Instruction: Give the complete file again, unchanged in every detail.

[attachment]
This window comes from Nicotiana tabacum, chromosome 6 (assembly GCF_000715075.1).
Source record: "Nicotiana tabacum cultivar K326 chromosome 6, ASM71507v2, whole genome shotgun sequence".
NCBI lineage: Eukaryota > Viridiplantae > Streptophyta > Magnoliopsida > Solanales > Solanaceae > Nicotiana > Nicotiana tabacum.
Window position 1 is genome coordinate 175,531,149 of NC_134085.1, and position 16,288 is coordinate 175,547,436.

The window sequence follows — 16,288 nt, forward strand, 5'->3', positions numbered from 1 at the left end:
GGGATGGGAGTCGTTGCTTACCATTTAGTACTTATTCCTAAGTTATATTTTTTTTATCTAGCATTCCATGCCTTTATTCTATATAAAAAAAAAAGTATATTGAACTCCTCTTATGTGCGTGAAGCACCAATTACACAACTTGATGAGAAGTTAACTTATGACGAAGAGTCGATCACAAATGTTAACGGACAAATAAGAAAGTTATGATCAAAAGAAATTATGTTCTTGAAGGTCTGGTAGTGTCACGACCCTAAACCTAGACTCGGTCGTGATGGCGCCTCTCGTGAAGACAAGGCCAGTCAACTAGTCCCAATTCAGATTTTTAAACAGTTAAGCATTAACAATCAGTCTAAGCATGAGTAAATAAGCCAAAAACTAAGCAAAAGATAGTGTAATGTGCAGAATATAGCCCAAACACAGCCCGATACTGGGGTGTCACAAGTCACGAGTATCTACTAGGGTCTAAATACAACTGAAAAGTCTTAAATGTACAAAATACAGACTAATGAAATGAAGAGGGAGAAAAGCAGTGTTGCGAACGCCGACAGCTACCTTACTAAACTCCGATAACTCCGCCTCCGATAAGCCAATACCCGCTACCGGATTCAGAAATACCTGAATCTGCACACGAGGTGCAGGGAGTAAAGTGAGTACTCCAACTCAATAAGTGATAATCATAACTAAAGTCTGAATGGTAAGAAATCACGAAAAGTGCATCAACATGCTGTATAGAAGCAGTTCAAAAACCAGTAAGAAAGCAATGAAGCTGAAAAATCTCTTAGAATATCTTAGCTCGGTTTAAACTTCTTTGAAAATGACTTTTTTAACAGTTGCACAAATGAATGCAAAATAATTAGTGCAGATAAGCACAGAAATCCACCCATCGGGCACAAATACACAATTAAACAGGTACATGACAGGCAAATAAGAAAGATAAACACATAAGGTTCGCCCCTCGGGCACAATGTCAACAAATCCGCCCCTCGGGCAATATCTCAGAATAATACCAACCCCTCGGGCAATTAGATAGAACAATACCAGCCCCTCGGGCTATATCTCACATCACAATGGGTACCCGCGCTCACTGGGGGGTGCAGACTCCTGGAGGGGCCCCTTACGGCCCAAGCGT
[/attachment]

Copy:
This window comes from Nicotiana tabacum, chromosome 6 (assembly GCF_000715075.1).
Source record: "Nicotiana tabacum cultivar K326 chromosome 6, ASM71507v2, whole genome shotgun sequence".
NCBI lineage: Eukaryota > Viridiplantae > Streptophyta > Magnoliopsida > Solanales > Solanaceae > Nicotiana > Nicotiana tabacum.
Window position 1 is genome coordinate 175,531,149 of NC_134085.1, and position 16,288 is coordinate 175,547,436.

The window sequence follows — 16,288 nt, forward strand, 5'->3', positions numbered from 1 at the left end:
GGGATGGGAGTCGTTGCTTACCATTTAGTACTTATTCCTAAGTTATATTTTTTTTATCTAGCATTCCATGCCTTTATTCTATATAAAAAAAAAAGTATATTGAACTCCTCTTATGTGCGTGAAGCACCAATTACACAACTTGATGAGAAGTTAACTTATGACGAAGAGTCGATCACAAATGTTAACGGACAAATAAGAAAGTTATGATCAAAAGAAATTATGTTCTTGAAGGTCTGGTAGTGTCACGACCCTAAACCTAGACTCGGTCGTGATGGCGCCTCTCGTGAAGACAAGGCCAGTCAACTAGTCCCAATTCAGATTTTTAAACAGTTAAGCATTAACAATCAGTCTAAGCATGAGTAAATAAGCCAAAAACTAAGCAAAAGATAGTGTAATGTGCAGAATATAGCCCAAACACAGCCCGATACTGGGGTGTCACAAGTCACGAGTATCTACTAGGGTCTAAATACAACTGAAAAGTCTTAAATGTACAAAATACAGACTAATGAAATGAAGAGGGAGAAAAGCAGTGTTGCGAACGCCGACAGCTACCTTACTAAACTCCGATAACTCCGCCTCCGATAAGCCAATACCCGCTACCGGATTCAGAAATACCTGAATCTGCACACGAGGTGCAGGGAGTAAAGTGAGTACTCCAACTCAATAAGTGATAATCATAACTAAAGTCTGAATGGTAAGAAATCACGAAAAGTGCATCAACATGCTGTATAGAAGCAGTTCAAAAACCAGTAAGAAAGCAATGAAGCTGAAAAATCTCTTAGAATATCTTAGCTCGGTTTAAACTTCTTTGAAAATGACTTTTTTAACAGTTGCACAAATGAATGCAAAATAATTAGTGCAGATAAGCACAGAAATCCACCCATCGGGCACAAATACACAATTAAACAGGTACATGACAGGCAAATAAGAAAGATAAACACATAAGGTTCGCCCCTCGGGCACAATGTCAACAAATCCGCCCCTCGGGCAATATCTCAGAATAATACCAACCCCTCGGGCAATTAGATAGAACAATACCAGCCCCTCGGGCTATATCTCACATCACAATGGGTACCCGCGCTCACTGGGGGGTGCAGACTCCTGGAGGGGCCCCTTACGGCCCAAGCGT